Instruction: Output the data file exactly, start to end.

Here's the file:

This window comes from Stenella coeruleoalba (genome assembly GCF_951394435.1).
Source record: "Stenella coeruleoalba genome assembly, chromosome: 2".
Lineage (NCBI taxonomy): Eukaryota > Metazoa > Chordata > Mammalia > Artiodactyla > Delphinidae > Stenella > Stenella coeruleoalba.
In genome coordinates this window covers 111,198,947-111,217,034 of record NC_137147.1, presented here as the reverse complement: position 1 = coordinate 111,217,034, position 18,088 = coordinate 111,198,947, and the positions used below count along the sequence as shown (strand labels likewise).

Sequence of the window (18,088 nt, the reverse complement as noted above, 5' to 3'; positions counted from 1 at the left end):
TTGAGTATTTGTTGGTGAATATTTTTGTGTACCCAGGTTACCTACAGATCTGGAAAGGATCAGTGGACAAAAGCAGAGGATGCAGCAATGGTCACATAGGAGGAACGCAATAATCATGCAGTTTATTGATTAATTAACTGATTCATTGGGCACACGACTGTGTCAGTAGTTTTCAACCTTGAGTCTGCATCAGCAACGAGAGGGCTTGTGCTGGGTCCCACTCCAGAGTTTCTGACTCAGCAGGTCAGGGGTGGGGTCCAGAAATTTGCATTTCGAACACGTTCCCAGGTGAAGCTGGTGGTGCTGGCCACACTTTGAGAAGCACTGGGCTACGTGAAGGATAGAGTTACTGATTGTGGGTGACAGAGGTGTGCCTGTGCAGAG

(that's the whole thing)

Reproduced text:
This window comes from Stenella coeruleoalba (genome assembly GCF_951394435.1).
Source record: "Stenella coeruleoalba genome assembly, chromosome: 2".
Lineage (NCBI taxonomy): Eukaryota > Metazoa > Chordata > Mammalia > Artiodactyla > Delphinidae > Stenella > Stenella coeruleoalba.
In genome coordinates this window covers 111,198,947-111,217,034 of record NC_137147.1, presented here as the reverse complement: position 1 = coordinate 111,217,034, position 18,088 = coordinate 111,198,947, and the positions used below count along the sequence as shown (strand labels likewise).

Sequence of the window (18,088 nt, the reverse complement as noted above, 5' to 3'; positions counted from 1 at the left end):
TTGAGTATTTGTTGGTGAATATTTTTGTGTACCCAGGTTACCTACAGATCTGGAAAGGATCAGTGGACAAAAGCAGAGGATGCAGCAATGGTCACATAGGAGGAACGCAATAATCATGCAGTTTATTGATTAATTAACTGATTCATTGGGCACACGACTGTGTCAGTAGTTTTCAACCTTGAGTCTGCATCAGCAACGAGAGGGCTTGTGCTGGGTCCCACTCCAGAGTTTCTGACTCAGCAGGTCAGGGGTGGGGTCCAGAAATTTGCATTTCGAACACGTTCCCAGGTGAAGCTGGTGGTGCTGGCCACACTTTGAGAAGCACTGGGCTACGTGAAGGATAGAGTTACTGATTGTGGGTGACAGAGGTGTGCCTGTGCAGAG